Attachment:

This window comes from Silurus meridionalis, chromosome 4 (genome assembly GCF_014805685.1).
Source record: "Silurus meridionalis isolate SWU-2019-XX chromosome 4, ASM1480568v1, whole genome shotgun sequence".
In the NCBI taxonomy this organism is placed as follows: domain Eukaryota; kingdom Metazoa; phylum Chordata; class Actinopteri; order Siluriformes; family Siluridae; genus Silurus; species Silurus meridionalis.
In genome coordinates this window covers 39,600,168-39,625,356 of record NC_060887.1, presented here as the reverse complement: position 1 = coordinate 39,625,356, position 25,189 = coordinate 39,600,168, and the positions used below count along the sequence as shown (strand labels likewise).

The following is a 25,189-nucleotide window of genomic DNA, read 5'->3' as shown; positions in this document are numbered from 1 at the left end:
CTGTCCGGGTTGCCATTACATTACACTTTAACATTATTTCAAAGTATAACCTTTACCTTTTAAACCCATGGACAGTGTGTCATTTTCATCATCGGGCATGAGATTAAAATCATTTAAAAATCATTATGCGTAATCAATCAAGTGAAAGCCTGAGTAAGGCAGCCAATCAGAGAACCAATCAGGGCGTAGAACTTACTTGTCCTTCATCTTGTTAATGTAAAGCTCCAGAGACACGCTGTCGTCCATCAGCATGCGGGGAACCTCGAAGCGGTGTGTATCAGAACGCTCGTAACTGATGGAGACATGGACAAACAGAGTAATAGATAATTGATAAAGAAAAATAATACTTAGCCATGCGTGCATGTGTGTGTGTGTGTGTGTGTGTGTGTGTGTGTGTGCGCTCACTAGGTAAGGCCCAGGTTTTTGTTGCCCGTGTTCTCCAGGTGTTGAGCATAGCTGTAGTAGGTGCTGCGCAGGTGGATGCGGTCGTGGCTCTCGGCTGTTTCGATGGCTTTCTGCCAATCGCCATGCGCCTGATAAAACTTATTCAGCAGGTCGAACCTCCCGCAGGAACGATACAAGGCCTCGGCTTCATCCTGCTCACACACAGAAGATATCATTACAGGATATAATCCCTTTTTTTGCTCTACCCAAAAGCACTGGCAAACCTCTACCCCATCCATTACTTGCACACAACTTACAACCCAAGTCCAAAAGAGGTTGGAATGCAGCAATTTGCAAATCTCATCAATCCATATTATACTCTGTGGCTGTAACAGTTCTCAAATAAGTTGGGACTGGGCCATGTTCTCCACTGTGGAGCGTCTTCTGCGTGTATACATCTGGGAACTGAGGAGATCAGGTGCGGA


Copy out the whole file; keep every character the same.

This window comes from Silurus meridionalis, chromosome 4 (genome assembly GCF_014805685.1).
Source record: "Silurus meridionalis isolate SWU-2019-XX chromosome 4, ASM1480568v1, whole genome shotgun sequence".
In the NCBI taxonomy this organism is placed as follows: domain Eukaryota; kingdom Metazoa; phylum Chordata; class Actinopteri; order Siluriformes; family Siluridae; genus Silurus; species Silurus meridionalis.
In genome coordinates this window covers 39,600,168-39,625,356 of record NC_060887.1, presented here as the reverse complement: position 1 = coordinate 39,625,356, position 25,189 = coordinate 39,600,168, and the positions used below count along the sequence as shown (strand labels likewise).

The following is a 25,189-nucleotide window of genomic DNA, read 5'->3' as shown; positions in this document are numbered from 1 at the left end:
CTGTCCGGGTTGCCATTACATTACACTTTAACATTATTTCAAAGTATAACCTTTACCTTTTAAACCCATGGACAGTGTGTCATTTTCATCATCGGGCATGAGATTAAAATCATTTAAAAATCATTATGCGTAATCAATCAAGTGAAAGCCTGAGTAAGGCAGCCAATCAGAGAACCAATCAGGGCGTAGAACTTACTTGTCCTTCATCTTGTTAATGTAAAGCTCCAGAGACACGCTGTCGTCCATCAGCATGCGGGGAACCTCGAAGCGGTGTGTATCAGAACGCTCGTAACTGATGGAGACATGGACAAACAGAGTAATAGATAATTGATAAAGAAAAATAATACTTAGCCATGCGTGCATGTGTGTGTGTGTGTGTGTGTGTGTGTGTGTGTGTGCGCTCACTAGGTAAGGCCCAGGTTTTTGTTGCCCGTGTTCTCCAGGTGTTGAGCATAGCTGTAGTAGGTGCTGCGCAGGTGGATGCGGTCGTGGCTCTCGGCTGTTTCGATGGCTTTCTGCCAATCGCCATGCGCCTGATAAAACTTATTCAGCAGGTCGAACCTCCCGCAGGAACGATACAAGGCCTCGGCTTCATCCTGCTCACACACAGAAGATATCATTACAGGATATAATCCCTTTTTTTGCTCTACCCAAAAGCACTGGCAAACCTCTACCCCATCCATTACTTGCACACAACTTACAACCCAAGTCCAAAAGAGGTTGGAATGCAGCAATTTGCAAATCTCATCAATCCATATTATACTCTGTGGCTGTAACAGTTCTCAAATAAGTTGGGACTGGGCCATGTTCTCCACTGTGGAGCGTCTTCTGCGTGTATACATCTGGGAACTGAGGAGATCAGGTGCGGA